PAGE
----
Support local journalism. Join the Orlando Weekly Press Club.

Holiday Guide 2009: Animal service officer 

When there are only 27 people in the entire county who do your job, and your job is to protect animals all over the county 24/7, it's inevitable that you are going to work a few holidays. So when Laura Tuttle, an animal services officer for Orange County, pulled a Christmas shift last year, it was no big deal, really.

"We didn't have any big, horrible calls on Christmas," recalls Tuttle. "That was a gift n itself."

Not to say Tuttle wasn't busy; she handled 14 calls in an eight-hour shift from 3 p.m. to 11:30 p.m. That's a lot more than usual.

The county's Animal Services Division operates on a skeleton crew on holidays, with one officer at the shelter and one officer out on the road. On a normal shift there are two officers on the road — one in the northern part of the county and one in the south — at any given time.

On holidays, officers only respond to emergency calls, like sick or injured animals, police who need help getting an animal out of a house, bites, etc. There are a lot of things that happen on a normal shift that Tuttle, at least, will overlook on Christmas. She'll probably be a little more lenient when it comes to ticketing dog owners who let their animals run loose or don't have rabies ID tags, for example. That's the county's little gift to you, the irresponsible pet owner.

After a relatively quiet Christmas, it was back to the usual for Tuttle. You'd be surprised how often that includes kids who shoot her the finger when she drives by in her truck, adults who swear at her and unknown people who chuck rocks.

"I thought it was going to break the windshield of my truck," she says, recalling that last incident. She even had someone pull a gun on her once. Animal control officers in Orange County are not deputized, and they aren't armed, so driving around can get dangerous. It didn't for Tuttle last year, but the potential is always there.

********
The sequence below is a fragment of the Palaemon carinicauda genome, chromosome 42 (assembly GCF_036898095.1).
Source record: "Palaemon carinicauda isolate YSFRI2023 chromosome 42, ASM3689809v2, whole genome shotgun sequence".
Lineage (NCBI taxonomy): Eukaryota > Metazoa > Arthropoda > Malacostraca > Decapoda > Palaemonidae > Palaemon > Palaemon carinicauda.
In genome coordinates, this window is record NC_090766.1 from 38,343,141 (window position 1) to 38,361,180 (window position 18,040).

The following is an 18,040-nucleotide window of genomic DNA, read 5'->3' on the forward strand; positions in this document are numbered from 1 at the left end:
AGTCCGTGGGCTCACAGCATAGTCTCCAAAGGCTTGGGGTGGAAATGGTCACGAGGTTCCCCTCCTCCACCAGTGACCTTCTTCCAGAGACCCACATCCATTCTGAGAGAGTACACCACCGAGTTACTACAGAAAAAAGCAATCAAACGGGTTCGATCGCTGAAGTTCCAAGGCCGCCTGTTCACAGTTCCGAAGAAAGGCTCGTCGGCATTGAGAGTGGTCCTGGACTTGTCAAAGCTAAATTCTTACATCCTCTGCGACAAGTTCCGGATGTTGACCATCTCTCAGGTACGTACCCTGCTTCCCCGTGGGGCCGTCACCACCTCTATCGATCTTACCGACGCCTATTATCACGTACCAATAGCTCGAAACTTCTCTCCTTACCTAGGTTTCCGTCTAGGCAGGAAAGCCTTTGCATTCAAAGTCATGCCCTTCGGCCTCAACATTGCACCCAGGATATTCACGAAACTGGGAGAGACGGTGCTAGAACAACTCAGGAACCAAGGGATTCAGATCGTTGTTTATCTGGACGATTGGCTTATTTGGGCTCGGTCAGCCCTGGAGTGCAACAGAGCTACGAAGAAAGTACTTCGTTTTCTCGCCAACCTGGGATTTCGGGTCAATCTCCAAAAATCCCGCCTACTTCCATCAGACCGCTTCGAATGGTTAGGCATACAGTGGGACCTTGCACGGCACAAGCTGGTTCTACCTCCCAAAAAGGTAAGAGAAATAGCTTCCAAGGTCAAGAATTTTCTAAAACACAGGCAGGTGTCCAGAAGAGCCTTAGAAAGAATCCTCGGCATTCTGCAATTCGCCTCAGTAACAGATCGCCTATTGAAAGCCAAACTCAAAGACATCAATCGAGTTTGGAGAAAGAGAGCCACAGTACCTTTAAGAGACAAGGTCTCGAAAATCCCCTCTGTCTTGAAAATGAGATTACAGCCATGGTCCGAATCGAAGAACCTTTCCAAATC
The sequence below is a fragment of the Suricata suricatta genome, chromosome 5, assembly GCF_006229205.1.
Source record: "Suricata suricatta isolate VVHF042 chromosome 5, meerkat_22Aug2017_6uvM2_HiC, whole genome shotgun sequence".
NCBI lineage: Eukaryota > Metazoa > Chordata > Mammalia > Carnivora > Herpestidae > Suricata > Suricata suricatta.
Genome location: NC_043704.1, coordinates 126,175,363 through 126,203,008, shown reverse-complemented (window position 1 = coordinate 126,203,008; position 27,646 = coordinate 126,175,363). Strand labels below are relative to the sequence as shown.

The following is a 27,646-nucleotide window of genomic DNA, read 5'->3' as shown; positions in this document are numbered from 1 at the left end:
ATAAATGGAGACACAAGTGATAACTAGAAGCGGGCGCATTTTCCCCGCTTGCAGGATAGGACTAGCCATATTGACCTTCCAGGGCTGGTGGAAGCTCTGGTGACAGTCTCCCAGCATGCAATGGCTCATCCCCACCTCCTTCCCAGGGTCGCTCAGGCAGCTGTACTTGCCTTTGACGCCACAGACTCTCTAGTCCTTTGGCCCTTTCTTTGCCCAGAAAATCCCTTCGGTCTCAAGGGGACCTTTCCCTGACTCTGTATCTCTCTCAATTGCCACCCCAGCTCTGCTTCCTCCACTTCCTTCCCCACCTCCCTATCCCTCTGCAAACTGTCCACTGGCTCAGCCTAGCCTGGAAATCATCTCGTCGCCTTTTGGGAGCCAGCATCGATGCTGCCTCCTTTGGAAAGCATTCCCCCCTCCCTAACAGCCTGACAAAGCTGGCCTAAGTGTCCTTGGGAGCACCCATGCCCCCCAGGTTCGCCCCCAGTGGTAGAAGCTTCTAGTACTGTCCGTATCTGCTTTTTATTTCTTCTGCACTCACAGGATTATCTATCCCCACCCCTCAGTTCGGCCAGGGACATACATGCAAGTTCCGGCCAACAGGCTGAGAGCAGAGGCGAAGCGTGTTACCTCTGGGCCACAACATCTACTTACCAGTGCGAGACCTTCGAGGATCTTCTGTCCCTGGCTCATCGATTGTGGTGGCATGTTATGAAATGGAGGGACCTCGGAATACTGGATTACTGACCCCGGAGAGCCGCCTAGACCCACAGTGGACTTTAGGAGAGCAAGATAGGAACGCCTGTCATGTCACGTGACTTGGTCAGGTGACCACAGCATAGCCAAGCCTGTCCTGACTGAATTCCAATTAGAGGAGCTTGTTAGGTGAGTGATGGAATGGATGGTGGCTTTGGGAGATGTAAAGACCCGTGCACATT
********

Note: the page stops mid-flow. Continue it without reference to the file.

"It's not everybody's dream to work on Christmas, but it's fair because we get to rotate. It's not too bad."


We welcome readers to submit letters regarding articles and content in Orlando Weekly. Letters should be a minimum of 150 words, refer to content that has appeared on Orlando Weekly, and must include the writer's full name, address, and phone number for verification purposes. No attachments will be considered. Writers of letters selected for publication will be notified via email. Letters may be edited and shortened for space.

Email us at

Support Local Journalism.
Join the Orlando Weekly Press Club

Local journalism is information. Information is power. And we believe everyone deserves access to accurate independent coverage of their community and state. Our readers helped us continue this coverage in 2020, and we are so grateful for the support.

Help us keep this coverage going in 2021. Whether it's a one-time acknowledgement of this article or an ongoing membership pledge, your support goes to local-based reporting from our small but mighty team.

Join the Orlando Weekly Press Club for as little as $5 a month.


Never miss a beat

Sign Up Now

Subscribe now to get the latest news delivered right to your inbox.

Read the Digital Print Issue

January 12, 2022

View more issues


© 2022 Orlando Weekly

Website powered by Foundation